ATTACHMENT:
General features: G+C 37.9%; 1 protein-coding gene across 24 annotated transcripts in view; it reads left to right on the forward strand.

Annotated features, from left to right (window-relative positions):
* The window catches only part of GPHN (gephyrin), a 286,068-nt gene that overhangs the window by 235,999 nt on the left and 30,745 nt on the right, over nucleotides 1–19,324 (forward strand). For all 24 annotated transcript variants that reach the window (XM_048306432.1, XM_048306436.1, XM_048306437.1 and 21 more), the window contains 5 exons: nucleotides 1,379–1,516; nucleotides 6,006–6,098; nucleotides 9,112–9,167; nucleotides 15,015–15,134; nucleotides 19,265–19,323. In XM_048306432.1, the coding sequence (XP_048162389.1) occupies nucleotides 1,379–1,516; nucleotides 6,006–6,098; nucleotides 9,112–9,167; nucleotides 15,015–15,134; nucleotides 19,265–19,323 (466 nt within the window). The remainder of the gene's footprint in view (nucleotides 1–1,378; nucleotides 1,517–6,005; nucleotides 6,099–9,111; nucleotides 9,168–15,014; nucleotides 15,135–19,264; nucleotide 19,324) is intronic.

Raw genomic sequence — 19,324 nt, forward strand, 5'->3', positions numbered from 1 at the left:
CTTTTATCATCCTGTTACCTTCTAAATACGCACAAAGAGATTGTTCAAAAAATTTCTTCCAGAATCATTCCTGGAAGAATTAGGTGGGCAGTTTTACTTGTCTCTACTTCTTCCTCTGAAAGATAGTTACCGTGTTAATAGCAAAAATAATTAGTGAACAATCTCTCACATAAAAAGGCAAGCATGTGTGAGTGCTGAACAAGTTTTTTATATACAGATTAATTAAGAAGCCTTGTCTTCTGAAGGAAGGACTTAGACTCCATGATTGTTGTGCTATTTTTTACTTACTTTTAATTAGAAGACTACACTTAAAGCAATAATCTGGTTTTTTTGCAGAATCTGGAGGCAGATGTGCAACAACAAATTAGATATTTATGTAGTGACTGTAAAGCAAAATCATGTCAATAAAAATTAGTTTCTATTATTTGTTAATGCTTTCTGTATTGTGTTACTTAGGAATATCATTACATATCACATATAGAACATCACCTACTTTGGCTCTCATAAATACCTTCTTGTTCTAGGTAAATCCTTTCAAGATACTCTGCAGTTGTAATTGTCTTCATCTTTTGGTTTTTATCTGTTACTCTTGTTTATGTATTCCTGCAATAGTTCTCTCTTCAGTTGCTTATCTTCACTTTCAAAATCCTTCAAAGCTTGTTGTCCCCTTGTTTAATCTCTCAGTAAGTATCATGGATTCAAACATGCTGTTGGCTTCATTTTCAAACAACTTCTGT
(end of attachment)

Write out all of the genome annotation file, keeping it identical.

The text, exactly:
General features: G+C 37.9%; 1 protein-coding gene across 24 annotated transcripts in view; it reads left to right on the forward strand.

Annotated features, from left to right (window-relative positions):
* The window catches only part of GPHN (gephyrin), a 286,068-nt gene that overhangs the window by 235,999 nt on the left and 30,745 nt on the right, over nucleotides 1–19,324 (forward strand). For all 24 annotated transcript variants that reach the window (XM_048306432.1, XM_048306436.1, XM_048306437.1 and 21 more), the window contains 5 exons: nucleotides 1,379–1,516; nucleotides 6,006–6,098; nucleotides 9,112–9,167; nucleotides 15,015–15,134; nucleotides 19,265–19,323. In XM_048306432.1, the coding sequence (XP_048162389.1) occupies nucleotides 1,379–1,516; nucleotides 6,006–6,098; nucleotides 9,112–9,167; nucleotides 15,015–15,134; nucleotides 19,265–19,323 (466 nt within the window). The remainder of the gene's footprint in view (nucleotides 1–1,378; nucleotides 1,517–6,005; nucleotides 6,099–9,111; nucleotides 9,168–15,014; nucleotides 15,135–19,264; nucleotide 19,324) is intronic.

Raw genomic sequence — 19,324 nt, forward strand, 5'->3', positions numbered from 1 at the left:
CTTTTATCATCCTGTTACCTTCTAAATACGCACAAAGAGATTGTTCAAAAAATTTCTTCCAGAATCATTCCTGGAAGAATTAGGTGGGCAGTTTTACTTGTCTCTACTTCTTCCTCTGAAAGATAGTTACCGTGTTAATAGCAAAAATAATTAGTGAACAATCTCTCACATAAAAAGGCAAGCATGTGTGAGTGCTGAACAAGTTTTTTATATACAGATTAATTAAGAAGCCTTGTCTTCTGAAGGAAGGACTTAGACTCCATGATTGTTGTGCTATTTTTTACTTACTTTTAATTAGAAGACTACACTTAAAGCAATAATCTGGTTTTTTTGCAGAATCTGGAGGCAGATGTGCAACAACAAATTAGATATTTATGTAGTGACTGTAAAGCAAAATCATGTCAATAAAAATTAGTTTCTATTATTTGTTAATGCTTTCTGTATTGTGTTACTTAGGAATATCATTACATATCACATATAGAACATCACCTACTTTGGCTCTCATAAATACCTTCTTGTTCTAGGTAAATCCTTTCAAGATACTCTGCAGTTGTAATTGTCTTCATCTTTTGGTTTTTATCTGTTACTCTTGTTTATGTATTCCTGCAATAGTTCTCTCTTCAGTTGCTTATCTTCACTTTCAAAATCCTTCAAAGCTTGTTGTCCCCTTGTTTAATCTCTCAGTAAGTATCATGGATTCAAACATGCTGTTGGCTTCATTTTCAAACAACTTCTGT